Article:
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Column: "TI-82 BASIC Tips & Tricks Vol. 1"
Posted on 27 August 1998, 05:04 GMT

A new column by David Dynes entitled TI-82 BASIC Tips & Tricks Vol. 1 has beed added to the Features section. This column gives helpful hints on how to optimize your TI-BASIC programs for size and speed.


The comments below are written by ticalc.org visitors. Their views are not necessarily those of ticalc.org, and ticalc.org takes no responsibility for their content.

Re: Column: "TI-82 BASIC Tips & Tricks Vol. 1"
Jonathan Bates


     27 August 1998, 06:43 GMT

Re: Column: "TI-82 BASIC Tips & Tricks Vol. 1"
DUy Nguyen

That was the most pointless piece of $hit I've read on this page. First of all, everyone knows these shortcuts. Secondly, BASIC is now obsolete due to ASM. 99.9% of all Basic games really suck and I doubt that yours will make a differenence.

     27 August 1998, 20:00 GMT

Re: Re: Column: "TI-82 BASIC Tips & Tricks Vol. 1"
Flaming Idiot
(Web Page)

And your coment was most useless thing I've read on this page.

     28 August 1998, 16:15 GMT

Re: Column: "TI-82 BASIC Tips & Tricks Vol. 1"
(Web Page)

OK, guys.
I'm disappointed with your attitudes.
Pointless? No. I intended this article for those who don't have assembly. I agree, assembly is far superior, but BASIC is in no way obsolete. I don't have assembly on my calculators because I am not comfortable opening up the back and tinkering around with a $100 piece of equipment.
There are those who find BASIC very easy, and I just made what is easy faster and smaller too.
I think that you need to take into perspective that , there are those can't understand assembly, and don't want to risk screwing up their calc trying to fish out chips so they can have assembly.
Please, make room for some worthwhile comments. After all, EVERYBODY doesn't know this. Many do, but many don't. Please don't be so rash.

Ever trying to help,

     27 August 1998, 23:25 GMT

Re: Re: Column: "TI-82 BASIC Tips & Tricks Vol. 1"

What are you talking about? Taking apart your calc and taking out chips to have assembly? I know first hand that that isn't true, I got an 82, assembly programs, and the closest thing to being taken apart is when I take off the back cover to change batteries.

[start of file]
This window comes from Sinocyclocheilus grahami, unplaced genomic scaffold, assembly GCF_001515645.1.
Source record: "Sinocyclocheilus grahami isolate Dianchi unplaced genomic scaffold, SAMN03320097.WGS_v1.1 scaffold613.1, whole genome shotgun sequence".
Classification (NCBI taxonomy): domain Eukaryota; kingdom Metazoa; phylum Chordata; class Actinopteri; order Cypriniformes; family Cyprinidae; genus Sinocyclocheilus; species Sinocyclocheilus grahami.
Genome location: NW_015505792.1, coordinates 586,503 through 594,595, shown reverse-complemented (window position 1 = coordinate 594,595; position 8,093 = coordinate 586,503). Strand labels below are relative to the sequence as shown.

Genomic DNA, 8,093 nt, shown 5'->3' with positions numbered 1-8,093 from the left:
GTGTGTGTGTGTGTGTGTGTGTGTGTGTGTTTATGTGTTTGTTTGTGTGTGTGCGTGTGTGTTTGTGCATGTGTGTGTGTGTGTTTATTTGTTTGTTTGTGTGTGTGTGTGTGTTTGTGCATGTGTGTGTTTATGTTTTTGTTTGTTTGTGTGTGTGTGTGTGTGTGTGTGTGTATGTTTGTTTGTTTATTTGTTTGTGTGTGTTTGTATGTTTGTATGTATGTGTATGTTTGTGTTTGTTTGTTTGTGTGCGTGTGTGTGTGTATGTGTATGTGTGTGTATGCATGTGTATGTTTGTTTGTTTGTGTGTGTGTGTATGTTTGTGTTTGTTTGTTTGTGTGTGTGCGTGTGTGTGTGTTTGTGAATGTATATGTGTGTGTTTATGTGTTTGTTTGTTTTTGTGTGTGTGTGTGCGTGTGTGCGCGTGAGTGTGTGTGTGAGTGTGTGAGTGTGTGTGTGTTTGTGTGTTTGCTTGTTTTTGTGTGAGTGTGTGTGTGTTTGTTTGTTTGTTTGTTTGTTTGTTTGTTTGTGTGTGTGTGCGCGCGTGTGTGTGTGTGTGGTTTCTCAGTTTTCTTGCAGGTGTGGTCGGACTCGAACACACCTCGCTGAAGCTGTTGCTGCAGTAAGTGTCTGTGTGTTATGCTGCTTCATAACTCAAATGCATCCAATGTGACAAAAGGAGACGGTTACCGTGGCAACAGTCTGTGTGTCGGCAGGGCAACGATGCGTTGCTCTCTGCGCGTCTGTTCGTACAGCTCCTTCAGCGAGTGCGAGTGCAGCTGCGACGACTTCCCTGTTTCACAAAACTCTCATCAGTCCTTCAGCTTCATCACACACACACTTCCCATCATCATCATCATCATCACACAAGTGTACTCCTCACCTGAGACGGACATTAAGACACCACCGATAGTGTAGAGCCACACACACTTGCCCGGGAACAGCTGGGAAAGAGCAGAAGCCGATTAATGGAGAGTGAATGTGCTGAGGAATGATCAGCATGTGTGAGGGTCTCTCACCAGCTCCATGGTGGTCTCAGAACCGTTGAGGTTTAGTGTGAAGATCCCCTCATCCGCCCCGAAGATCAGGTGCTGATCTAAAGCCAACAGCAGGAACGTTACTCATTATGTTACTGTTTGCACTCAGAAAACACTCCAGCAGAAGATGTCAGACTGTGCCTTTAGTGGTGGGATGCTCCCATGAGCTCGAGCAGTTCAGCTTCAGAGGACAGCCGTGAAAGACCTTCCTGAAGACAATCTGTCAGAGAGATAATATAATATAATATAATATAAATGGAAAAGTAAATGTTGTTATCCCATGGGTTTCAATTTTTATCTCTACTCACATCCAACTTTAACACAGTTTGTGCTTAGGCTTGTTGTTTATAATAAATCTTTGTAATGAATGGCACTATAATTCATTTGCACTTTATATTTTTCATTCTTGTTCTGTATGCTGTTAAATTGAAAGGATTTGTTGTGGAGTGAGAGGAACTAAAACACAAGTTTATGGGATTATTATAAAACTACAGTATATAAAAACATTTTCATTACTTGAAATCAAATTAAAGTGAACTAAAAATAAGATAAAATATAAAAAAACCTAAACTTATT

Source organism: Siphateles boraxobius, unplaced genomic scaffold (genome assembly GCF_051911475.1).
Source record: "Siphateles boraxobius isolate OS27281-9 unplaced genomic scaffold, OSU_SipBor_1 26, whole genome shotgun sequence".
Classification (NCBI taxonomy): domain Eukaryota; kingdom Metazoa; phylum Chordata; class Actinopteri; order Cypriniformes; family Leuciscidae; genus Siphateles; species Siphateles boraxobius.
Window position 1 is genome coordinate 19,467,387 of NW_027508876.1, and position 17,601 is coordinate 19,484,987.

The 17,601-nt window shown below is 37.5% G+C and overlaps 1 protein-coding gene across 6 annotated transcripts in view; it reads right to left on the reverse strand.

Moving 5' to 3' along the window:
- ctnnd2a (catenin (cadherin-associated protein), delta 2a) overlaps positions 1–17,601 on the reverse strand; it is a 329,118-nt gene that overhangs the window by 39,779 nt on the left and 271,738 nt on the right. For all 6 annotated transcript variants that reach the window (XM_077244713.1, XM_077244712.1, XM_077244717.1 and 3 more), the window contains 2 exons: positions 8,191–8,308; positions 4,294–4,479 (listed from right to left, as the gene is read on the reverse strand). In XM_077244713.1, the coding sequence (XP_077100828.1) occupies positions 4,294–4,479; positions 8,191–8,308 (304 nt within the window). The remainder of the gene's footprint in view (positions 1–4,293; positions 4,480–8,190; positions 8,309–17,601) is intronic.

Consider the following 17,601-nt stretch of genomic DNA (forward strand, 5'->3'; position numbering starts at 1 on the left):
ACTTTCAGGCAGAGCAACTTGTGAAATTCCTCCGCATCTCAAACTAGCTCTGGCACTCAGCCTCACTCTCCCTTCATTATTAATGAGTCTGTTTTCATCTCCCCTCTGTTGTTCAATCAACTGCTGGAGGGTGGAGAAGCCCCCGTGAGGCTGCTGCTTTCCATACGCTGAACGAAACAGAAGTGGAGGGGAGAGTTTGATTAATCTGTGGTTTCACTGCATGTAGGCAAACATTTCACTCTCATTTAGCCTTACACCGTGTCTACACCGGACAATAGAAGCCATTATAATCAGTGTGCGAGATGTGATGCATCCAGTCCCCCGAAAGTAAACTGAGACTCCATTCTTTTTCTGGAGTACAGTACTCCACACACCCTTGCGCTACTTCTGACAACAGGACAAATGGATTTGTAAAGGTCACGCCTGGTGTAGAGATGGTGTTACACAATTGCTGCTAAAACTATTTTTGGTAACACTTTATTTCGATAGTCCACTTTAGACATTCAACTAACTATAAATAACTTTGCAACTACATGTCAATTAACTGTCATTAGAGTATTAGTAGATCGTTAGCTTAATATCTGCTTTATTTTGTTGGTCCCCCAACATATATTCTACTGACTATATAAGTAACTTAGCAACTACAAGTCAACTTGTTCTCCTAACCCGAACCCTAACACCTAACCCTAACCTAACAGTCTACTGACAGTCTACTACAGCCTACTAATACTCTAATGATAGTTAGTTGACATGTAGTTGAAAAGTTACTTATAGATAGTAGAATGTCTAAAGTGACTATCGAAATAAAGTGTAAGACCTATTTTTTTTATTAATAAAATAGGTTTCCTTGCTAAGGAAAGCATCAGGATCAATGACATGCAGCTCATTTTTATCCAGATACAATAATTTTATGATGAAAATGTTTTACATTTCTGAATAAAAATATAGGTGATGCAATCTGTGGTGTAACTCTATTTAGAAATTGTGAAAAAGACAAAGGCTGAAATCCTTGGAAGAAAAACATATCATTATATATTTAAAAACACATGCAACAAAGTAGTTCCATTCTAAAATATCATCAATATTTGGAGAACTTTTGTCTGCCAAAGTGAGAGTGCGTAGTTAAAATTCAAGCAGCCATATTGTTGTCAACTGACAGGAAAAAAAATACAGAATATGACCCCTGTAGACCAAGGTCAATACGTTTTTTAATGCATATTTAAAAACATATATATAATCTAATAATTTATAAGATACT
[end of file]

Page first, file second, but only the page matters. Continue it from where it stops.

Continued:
28 August 1998, 01:15 GMT

Re: Column: "TI-82 BASIC Tips & Tricks Vol. 1"
Jon Printz

I'm not sure this article is necessary to post on ti-calc.org. I'm sure there are alot of people out there who would benifit from reading this, but probably no one that would be interested in visiting this website. To me, if you don't have a graph link of some kind, alot of this site is more or less useless unless you want to sit and type in basic programs, and that isn't very fun. And I don't know of anyone who likes to sit and play basic games over assembly. I don't like the attitudes of the two who replied. So what if assembly is superior. The fact is alot of people don't have access to it, and are plenty of people who continue to make some pretty sad basic programs.

     28 August 1998, 00:23 GMT

Re: Re: Column: "TI-82 BASIC Tips & Tricks Vol. 1"
(Web Page)

<b><u>Thank you Jon!</u></b> Y'know, I hadn't intended this to be a column, but an article. I'm glad you see my message, and appreciate the criticism. But those at TiCalc believe it is worth being up. If assembly logs are allowed, why not something for those who can't get assembly?
Honestly, I almost feel like an Amish gent here, *LOL* but I am dedicated to the BASIC programmers. I agree, there are plenty of BASIC games that completely suck, but there are indeed some that make programming an art, and I believe they make great BASIC programs! I hope you got something out of this, Jon, and best of luck.

     28 August 1998, 01:28 GMT

Re: Re: Column: "TI-82 BASIC Tips & Tricks Vol. 1"
Bryan Rabeler
(Web Page)

This site supports assembly as well as BASIC. True, we tend to cover assembly the most, but believe it or not, people still use and program TI-BASIC. I am sure this column will be useful to some people, at least those starting to learn TI-BASIC.

     28 August 1998, 02:19 GMT

Re: Re: Re: Column: "TI-82 BASIC Tips & Tricks Vol. 1"